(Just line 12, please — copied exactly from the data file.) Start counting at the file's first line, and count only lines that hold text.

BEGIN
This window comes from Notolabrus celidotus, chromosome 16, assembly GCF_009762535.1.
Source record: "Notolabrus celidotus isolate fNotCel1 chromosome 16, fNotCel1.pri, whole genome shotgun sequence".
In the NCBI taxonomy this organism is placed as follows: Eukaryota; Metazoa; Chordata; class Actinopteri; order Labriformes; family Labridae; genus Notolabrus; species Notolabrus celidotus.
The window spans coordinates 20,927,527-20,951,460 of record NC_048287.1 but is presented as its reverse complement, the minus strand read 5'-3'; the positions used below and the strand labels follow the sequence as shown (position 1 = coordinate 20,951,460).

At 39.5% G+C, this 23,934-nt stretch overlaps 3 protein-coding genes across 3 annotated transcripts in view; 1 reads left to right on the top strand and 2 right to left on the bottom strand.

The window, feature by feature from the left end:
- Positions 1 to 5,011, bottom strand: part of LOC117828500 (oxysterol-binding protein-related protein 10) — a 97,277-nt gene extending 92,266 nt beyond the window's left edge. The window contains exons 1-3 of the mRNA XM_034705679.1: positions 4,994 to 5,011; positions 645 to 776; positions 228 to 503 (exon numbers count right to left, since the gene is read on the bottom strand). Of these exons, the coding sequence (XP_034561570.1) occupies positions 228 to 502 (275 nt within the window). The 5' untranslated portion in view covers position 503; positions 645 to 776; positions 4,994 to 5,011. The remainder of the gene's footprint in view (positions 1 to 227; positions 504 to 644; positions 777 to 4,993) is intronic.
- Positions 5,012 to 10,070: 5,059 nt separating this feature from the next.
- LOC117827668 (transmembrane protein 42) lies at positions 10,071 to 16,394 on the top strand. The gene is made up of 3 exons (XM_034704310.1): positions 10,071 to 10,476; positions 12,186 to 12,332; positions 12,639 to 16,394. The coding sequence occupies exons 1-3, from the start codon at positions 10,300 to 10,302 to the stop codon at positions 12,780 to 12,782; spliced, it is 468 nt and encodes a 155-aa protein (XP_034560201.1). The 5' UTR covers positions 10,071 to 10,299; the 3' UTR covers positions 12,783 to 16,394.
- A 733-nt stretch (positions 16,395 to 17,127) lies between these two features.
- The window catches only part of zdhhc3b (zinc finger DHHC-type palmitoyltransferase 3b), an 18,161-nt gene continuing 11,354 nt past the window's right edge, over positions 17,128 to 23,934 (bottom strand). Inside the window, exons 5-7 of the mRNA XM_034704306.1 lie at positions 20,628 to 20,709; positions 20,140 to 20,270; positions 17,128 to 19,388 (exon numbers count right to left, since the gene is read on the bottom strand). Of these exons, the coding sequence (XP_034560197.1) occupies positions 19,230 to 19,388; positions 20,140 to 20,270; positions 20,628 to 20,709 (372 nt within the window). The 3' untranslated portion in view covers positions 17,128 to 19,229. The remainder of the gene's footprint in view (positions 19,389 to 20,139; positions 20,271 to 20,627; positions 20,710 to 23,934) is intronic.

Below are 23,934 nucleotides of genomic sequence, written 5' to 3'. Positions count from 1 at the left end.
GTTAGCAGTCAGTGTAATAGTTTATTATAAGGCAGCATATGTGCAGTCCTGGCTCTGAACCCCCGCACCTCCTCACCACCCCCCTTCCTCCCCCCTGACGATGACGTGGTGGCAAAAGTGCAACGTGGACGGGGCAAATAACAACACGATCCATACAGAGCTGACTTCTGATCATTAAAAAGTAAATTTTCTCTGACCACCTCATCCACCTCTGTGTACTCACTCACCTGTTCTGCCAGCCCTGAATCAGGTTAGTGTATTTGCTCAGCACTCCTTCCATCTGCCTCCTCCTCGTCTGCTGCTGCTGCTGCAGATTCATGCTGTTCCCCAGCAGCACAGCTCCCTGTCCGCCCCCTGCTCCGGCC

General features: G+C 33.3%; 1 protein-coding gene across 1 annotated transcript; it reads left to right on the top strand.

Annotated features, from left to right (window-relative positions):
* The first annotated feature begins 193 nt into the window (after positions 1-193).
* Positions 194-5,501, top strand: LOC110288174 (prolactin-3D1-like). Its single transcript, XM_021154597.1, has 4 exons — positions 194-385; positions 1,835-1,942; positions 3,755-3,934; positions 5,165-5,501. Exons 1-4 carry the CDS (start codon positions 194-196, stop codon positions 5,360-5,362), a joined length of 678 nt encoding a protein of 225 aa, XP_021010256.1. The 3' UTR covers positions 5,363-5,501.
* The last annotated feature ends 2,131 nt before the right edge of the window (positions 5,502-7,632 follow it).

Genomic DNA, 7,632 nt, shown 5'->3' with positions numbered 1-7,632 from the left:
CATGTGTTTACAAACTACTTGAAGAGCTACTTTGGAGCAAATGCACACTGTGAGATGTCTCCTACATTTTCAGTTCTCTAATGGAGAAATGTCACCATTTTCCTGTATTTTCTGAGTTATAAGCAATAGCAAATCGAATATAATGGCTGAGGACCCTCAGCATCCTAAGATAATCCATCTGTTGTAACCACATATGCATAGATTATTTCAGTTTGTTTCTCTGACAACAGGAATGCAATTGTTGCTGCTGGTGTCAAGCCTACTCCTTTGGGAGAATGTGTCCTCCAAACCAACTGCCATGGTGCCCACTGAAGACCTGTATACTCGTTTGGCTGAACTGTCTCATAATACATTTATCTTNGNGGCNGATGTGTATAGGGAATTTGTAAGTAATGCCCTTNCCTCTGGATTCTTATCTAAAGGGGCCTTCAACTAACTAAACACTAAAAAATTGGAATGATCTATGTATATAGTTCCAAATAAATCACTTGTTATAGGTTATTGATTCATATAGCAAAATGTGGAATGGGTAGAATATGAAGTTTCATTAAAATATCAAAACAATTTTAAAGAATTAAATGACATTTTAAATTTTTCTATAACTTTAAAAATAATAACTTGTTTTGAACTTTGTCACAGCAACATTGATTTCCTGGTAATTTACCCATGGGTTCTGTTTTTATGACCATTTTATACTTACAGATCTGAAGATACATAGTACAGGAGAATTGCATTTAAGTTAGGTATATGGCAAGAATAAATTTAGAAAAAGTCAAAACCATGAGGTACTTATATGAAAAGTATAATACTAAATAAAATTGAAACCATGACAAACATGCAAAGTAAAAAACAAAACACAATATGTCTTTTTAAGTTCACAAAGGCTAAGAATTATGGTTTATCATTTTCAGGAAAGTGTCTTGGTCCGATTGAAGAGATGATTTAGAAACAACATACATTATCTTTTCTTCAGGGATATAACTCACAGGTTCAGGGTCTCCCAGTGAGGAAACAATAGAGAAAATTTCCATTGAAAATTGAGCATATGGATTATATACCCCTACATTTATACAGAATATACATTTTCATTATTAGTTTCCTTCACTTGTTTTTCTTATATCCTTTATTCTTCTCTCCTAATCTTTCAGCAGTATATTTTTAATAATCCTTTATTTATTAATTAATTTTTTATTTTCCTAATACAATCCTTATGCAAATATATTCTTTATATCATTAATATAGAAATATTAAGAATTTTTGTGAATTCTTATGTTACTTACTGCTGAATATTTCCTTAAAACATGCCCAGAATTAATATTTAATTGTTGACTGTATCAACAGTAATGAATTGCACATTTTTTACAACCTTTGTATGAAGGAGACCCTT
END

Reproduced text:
Below are 23,934 nucleotides of genomic sequence, written 5' to 3'. Positions count from 1 at the left end.